The Other McCain

"One should either write ruthlessly what one believes to be the truth, or else shut up." — Arthur Koestler

Immigration: Fallacies and Logic

Posted on | November 23, 2020 | Comments Off on Immigration: Fallacies and Logic

What’s wrong with open borders? Or, to be more specific, what’s wrong with “conservatives” who don’t see what’s wrong with open borders?

For more than 20 years, I have been mystified by those on “our” side who seem oblivious to the consequences of our broken immigration policy which is, in fact, so broken that it’s not actually a coherent policy but a confusing accumulation of blunders that have been piling up since Ted Kennedy pushed the 1965 “reform” bill through the Senate.

Peter Brimelow did arguably the best job of examining this in his 1995 book Alien Nation: Common Sense About America’s Immigration Disaster, which became a bestseller, and also the occasion of Brimelow being purged from National Review. The fact that Bill Buckley evidently deemed it “racist” to express concern about U.S. immigration policy points to the depth of this problem. Among the several possible explanations for the open-borders “conservative” problem, many have long suspected that the answer is as simple as “follow the money.” Various funders of Conservatism, Inc., benefit directly from a steady supply of cheap foreign labor, and this Chamber of Commerce mentality is the most obvious explanation for why so many “conservatives” are such enthusiastic boosters of amnesty for illegals, etc.

A couple of years ago, Spencer Morrison wrote an excellent article directed at a particular open-borders advocate (Alex Nowrasteh) in which he made points that strike me as widely applicable:

Nowrasteh’s most important rhetorical trick is to shift the burden. That is, he makes claims requiring justification and demands that his opponent justify his opposite conclusions. . . .
Nowrasteh makes the radical claim that America should dissolve its border, and then has the gall to say the burden is on his opponent to show why this is bad. That’s not how logic works. The burden rests on the interlocutor proposing the change to show why it is beneficial. Doing otherwise violates the precautionary principle, which is deeply rooted in both our biology and empirical evidence.
Biological evolution is largely governed by one question: approach or avoid? Approaching something novel may yield a lucrative new food source or reproductive partner, but it might also kill you. In fact, death, maiming, or disease is usually the more likely outcome. For this reason, human populations evolved a genetic predisposition for neophobia (risk aversion) while only a small minority of humanity carries the , which predisposes one for novelty-seeking behavior.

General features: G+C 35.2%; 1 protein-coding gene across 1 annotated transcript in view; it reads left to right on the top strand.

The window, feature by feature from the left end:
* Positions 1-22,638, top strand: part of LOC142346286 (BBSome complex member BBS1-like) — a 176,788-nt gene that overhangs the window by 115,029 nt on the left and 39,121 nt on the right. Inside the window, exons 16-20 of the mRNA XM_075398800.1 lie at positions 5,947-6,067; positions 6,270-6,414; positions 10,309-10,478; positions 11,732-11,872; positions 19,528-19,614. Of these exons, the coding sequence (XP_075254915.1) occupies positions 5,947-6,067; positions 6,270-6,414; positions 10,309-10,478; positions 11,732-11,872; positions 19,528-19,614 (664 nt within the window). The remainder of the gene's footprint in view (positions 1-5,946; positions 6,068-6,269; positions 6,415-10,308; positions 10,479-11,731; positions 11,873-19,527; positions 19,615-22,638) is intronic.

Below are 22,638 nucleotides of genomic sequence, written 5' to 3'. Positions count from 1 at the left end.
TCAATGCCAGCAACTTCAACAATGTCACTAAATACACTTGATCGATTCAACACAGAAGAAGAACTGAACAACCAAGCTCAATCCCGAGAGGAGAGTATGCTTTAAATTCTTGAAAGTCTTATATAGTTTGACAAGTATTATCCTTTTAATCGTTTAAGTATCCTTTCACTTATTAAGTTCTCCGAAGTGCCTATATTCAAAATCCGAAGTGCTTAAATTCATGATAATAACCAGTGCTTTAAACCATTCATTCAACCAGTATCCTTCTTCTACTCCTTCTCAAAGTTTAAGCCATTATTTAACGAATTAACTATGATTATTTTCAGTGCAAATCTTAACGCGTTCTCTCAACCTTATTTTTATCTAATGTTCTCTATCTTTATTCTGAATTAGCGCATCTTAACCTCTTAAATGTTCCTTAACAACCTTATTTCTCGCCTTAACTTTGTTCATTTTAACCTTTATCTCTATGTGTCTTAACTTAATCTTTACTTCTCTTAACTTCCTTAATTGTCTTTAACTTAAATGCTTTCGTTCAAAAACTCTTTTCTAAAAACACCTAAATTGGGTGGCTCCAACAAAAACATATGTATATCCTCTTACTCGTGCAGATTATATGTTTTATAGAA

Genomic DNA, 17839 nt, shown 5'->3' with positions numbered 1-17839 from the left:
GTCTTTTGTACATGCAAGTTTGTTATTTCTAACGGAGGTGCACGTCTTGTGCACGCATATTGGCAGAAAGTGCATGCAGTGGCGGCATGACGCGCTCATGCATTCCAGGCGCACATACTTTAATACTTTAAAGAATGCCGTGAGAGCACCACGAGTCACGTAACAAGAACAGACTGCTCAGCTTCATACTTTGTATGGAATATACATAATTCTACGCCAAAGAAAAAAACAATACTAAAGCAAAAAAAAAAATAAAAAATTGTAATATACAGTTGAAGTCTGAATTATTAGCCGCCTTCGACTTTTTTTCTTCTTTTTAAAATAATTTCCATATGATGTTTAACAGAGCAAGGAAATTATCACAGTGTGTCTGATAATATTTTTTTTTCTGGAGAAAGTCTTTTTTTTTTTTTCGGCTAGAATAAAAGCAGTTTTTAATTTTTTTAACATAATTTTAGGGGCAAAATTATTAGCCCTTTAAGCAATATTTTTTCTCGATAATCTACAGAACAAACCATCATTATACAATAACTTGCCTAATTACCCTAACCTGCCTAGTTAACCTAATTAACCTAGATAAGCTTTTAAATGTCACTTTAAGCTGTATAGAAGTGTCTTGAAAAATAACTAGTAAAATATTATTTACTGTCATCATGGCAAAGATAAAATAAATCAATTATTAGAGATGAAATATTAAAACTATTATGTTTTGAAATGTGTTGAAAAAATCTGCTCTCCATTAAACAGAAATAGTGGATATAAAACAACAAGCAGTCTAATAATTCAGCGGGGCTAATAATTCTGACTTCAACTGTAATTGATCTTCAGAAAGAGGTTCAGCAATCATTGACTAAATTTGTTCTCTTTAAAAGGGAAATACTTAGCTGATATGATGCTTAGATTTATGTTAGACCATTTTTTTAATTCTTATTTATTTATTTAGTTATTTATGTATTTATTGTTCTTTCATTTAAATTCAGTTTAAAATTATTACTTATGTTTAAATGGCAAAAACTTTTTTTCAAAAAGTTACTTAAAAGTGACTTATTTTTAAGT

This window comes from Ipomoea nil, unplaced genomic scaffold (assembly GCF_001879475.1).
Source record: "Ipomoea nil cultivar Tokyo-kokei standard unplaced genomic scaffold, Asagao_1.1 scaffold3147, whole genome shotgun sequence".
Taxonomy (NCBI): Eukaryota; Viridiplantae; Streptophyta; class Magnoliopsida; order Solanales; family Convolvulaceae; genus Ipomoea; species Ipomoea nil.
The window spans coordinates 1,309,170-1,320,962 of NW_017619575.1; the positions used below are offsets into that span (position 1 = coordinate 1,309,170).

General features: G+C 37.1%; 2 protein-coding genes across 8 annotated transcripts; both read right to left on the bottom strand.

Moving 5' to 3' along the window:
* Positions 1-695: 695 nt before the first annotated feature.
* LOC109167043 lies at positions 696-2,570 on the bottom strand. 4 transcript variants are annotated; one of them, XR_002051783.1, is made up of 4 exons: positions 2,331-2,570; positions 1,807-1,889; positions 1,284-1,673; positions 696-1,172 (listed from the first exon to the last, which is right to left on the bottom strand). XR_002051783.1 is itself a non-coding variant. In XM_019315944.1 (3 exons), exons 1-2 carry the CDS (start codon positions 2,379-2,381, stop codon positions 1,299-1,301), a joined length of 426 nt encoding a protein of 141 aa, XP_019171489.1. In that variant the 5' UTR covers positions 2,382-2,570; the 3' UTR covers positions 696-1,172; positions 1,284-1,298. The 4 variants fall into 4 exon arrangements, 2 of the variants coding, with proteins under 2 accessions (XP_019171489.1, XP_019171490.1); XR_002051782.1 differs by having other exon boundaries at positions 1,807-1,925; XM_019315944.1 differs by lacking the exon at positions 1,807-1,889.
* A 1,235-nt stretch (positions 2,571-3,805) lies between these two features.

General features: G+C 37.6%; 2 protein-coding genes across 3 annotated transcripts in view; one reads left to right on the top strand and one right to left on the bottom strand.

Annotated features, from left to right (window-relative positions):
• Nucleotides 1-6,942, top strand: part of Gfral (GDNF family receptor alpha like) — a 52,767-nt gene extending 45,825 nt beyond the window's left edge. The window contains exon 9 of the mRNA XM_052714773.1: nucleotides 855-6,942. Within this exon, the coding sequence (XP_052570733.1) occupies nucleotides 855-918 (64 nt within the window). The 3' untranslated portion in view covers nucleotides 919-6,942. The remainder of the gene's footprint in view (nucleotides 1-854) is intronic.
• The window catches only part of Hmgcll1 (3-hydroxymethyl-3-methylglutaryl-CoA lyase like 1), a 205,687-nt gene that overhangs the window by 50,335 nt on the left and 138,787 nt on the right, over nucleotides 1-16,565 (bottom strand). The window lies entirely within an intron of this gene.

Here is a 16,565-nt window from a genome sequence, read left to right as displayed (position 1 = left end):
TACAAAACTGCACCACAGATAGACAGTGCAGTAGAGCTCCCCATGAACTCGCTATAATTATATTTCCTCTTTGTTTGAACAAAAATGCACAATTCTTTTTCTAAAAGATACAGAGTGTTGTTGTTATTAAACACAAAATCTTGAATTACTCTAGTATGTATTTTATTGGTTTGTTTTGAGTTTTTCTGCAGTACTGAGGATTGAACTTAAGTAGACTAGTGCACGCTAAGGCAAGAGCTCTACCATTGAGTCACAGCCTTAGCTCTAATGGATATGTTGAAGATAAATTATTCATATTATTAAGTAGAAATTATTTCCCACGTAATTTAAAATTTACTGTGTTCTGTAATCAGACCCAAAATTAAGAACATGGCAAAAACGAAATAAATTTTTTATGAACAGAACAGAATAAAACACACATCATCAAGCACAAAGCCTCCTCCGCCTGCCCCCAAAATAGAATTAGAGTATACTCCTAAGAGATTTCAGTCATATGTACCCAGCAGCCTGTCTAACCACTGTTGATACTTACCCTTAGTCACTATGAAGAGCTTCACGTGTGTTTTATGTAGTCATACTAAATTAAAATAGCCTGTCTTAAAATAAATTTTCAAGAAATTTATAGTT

Logic also favors the status quo. Consider the Lindy Effect, which implies that what survives is likely to continue surviving because of its proven utility. Meanwhile, most of what is new doesn’t last very long—time separates the weak from the strong. This explains why most new ideas don’t last, while classics have sticking-power.

Read the whole thing. Many intellectuals seem to have idea that any concern about immigration can be dismissed simply labelling such concerns “nativism” or “racism,” and the kind of rhetorical tricks employed by Nowrasteh are too often used as a substitute for sound argument. Another problem — certainly not limited to the immigration issue — is that most people are incapable of contemplating the secondary and tertiary consequences of policy. You see this in debates around healthcare, where mandating insurance coverage for “pre-existing conditions” is considered imperative by liberals who can’t seem to understand that such mandates will either (a) cause an increase in insurance premiums, or (b) cause employers to evade the mandate by hiring fewer fulltime workers, or (c) some combination of (a) and (b). In other words, a policy that changes one factor in a complex social or economic system will produce consequences that policy-makers have not contemplated, and these consequences may do more harm than good to the people the policy was intended to benefit.

This is true in immigration policy, as well. When the 1965 bill was being debated, Ted Kennedy specifically and repeatedly denied that the measure would have certain consequences that opponents of the measure warned against. Within a decade of this debate, it was apparent that the opponents were right and Kennedy was wrong. Rather than repealing the 1965 bill and returning to the status quo ante, however, instead Congress repeatedly passed “reform” bills that were promised to fix the country’s immigration problems, but which instead tended generally to make the problems worse. At no point in this long sad history of immigration “reform” were Republicans really more conservative on the issue than Democrats, because the open-borders lobby is bipartisan, a two-headed monster that no one has ever been able to slay.




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